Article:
Question: Can I convert my traditional IRA funds into a Roth IRA?
Answer :

Yes. Any funds you convert during the tax year, other than amounts that represent nondeductible (after-tax) contributions to your traditional IRA, are treated as taxable income for that year. This means that if the contributions originally made to your traditional IRA were deductible, you may have to pay income tax on the amount converted to the Roth IRA. Also, although the premature distribution tax (for IRA withdrawals prior to age 59½) does not apply when you convert funds to a Roth IRA, it may apply if you later withdraw from the Roth IRA within five years after you convert funds. Finally, you cannot convert required minimum distribution amounts from a traditional IRA to a Roth IRA. Given the possible tax consequences of this conversion, you may wish to consult experienced tax and financial professionals before you commit to the process.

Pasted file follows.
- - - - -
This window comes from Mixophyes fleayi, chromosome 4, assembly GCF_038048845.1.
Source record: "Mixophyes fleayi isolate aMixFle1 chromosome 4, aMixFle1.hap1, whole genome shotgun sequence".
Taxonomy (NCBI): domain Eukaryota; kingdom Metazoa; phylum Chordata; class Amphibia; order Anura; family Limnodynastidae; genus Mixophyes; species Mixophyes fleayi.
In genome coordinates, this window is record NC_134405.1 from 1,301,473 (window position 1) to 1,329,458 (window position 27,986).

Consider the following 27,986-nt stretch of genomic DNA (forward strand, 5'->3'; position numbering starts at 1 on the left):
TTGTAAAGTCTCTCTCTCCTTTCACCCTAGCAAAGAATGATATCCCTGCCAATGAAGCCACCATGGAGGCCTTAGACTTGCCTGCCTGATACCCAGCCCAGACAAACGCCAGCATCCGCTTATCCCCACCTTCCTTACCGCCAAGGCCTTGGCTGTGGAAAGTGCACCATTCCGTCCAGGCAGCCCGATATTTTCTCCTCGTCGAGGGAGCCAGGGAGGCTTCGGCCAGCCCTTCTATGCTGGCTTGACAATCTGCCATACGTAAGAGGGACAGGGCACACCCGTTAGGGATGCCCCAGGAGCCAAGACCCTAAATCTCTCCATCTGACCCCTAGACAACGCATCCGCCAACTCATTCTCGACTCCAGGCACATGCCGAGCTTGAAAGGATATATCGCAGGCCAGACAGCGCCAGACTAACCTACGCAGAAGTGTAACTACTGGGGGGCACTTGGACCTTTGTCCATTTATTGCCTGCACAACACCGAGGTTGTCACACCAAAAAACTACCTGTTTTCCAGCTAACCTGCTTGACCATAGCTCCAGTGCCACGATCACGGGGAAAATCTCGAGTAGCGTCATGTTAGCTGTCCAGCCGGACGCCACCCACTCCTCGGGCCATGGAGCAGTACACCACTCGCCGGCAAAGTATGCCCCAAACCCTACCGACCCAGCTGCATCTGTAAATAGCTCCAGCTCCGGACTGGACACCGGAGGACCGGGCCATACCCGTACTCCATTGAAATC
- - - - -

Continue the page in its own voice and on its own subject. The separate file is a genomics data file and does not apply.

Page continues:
A special rule applies to 2010 conversions only. If you convert a traditional IRA to a Roth IRA in 2010, you can elect to include all of the resulting income on your 2010 federal tax return, or instead report half on your 2011 return, and half on your 2012 return.

Note: You can also roll over ("convert") funds from an employer sponsored-retirement plan to a Roth IRA. The same rules described above generally apply.